Common Problems with Drain Cleaner
A chemical or enzymatic drain cleaner is often the first choice to remove blockages caused by hair, grease, soap, human waste or other foreign materials. It's easy and inexpensive to use, but can cause problems if you choose the wrong cleaner for the type of clogged drain you have, or if you use the product incorrectly.
Damage to Pipes or Surrounding Surfaces
Chemical drain cleaners react with the blockage material by creating heat that disintegrates it. Designed to be denser than water, they are more likely to splash and corrode surrounding surfaces. To reduce damage to surrounding areas like porcelain, stainless steel and aluminum faucets, pour the cleaner as close to the drain as possible and use only the minimum amount necessary. Most require that you either add water to the cleaner or add cleaner to the water. Do so carefully and slowly to reduce splashing. Avoid pouring the cleaner into a plastic or porcelain basin to reduce the chance of cracking it.
Be aware of what type of piping you have. Chemical drain cleaners can soften soft plastic pipes (PVC). They can also cause additional damage to already old and corroded pipes. You may have to use an enzymatic drain cleaner to prevent damage to your pipes. They tend to be less corrosive, but they're also less effective at dissolving blockages. A manual drain cleaner like a drain snake is also an option.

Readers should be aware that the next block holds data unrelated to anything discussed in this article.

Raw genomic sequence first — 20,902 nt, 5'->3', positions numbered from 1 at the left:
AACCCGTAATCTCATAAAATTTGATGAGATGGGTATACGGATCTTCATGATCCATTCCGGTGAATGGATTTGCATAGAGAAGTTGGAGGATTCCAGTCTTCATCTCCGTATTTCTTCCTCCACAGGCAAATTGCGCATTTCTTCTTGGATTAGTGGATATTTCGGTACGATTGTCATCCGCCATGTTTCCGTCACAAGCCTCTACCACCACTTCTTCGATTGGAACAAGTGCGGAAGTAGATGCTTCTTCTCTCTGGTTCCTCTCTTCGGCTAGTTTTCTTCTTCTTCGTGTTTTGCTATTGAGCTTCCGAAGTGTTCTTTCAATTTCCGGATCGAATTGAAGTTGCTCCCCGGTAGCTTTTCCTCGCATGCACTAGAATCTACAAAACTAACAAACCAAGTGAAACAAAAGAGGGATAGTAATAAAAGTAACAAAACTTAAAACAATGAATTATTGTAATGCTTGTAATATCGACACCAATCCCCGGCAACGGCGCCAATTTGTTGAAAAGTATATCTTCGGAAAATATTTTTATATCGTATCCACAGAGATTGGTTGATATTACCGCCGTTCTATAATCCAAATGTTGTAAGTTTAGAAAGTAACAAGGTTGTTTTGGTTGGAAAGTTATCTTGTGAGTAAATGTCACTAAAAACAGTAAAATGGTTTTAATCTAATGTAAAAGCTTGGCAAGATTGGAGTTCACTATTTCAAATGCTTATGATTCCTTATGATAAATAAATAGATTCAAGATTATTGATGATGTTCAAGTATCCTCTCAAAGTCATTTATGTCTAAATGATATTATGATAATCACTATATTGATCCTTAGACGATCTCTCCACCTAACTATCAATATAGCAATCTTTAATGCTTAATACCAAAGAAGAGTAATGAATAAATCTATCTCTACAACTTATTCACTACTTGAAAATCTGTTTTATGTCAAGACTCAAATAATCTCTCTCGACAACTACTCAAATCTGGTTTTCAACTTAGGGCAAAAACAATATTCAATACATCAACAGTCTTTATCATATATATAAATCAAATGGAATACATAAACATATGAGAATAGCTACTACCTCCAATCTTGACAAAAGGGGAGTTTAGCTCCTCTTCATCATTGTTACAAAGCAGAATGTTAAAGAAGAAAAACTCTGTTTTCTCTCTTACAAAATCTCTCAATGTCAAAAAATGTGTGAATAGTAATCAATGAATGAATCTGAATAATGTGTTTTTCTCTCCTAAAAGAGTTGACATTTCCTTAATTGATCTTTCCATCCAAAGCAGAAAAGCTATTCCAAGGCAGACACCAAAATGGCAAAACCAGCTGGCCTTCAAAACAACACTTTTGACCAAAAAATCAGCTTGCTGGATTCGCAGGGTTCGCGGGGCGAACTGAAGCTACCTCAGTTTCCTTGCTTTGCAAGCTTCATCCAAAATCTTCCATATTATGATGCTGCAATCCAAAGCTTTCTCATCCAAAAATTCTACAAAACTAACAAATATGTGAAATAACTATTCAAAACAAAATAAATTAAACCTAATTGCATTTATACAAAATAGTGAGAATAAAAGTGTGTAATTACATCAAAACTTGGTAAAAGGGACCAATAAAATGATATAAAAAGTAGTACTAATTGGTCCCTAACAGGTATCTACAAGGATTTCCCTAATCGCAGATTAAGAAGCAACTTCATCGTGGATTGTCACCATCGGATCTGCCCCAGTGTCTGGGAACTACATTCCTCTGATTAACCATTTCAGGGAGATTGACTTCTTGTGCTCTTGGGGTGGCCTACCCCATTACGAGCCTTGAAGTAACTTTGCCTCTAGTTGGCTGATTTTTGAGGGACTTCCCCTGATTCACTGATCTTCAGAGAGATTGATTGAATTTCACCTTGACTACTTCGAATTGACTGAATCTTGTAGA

Chemical drain cleaners tend to release vigorous gases. To prevent breathing in the fumes, use drain cleaners only in well-ventilated areas and don't stand close and watch as it works.
Avoid mixing different types of drain cleaner. If one type doesn't work, don't use another type since you could create a chemical reaction like a dangerous cloud of toxic gas or an eruption of chemicals from the drain. Mixing drain cleaners could also make it impossible to later unblock the drain manually with a drain snake due to the risk of exposure to unknown chemical mixtures.
It's crucial that you don't mix drain cleaner with any cleaning product containing bleach. This could create chlorine gas that is deadly to humans and animals.
Drain cleaners tend to be affordable to use, but some of the more budget-conscious may be tempted to buy the cheapest product available. The cheaper ones, such as those found in discount dollar stores, tend to be ineffective. The strength of their mixtures are often inconsistent so you'll never know how potentially toxic they are. It's best to go with a medium- to high-priced cleaner from a reputable store.
Danger to Pets
Liquid drain cleaner can pose a danger to pets who often like to drink puddles of water in sinks, tubs and toilets. Even a small amount of the product is poisonous and can kill your pet if he or she drinks it. After using any liquid drain cleaner, make sure to clean the surrounding area thoroughly. If possible, keep your pet away from the toilet, sink or tub for a couple of days.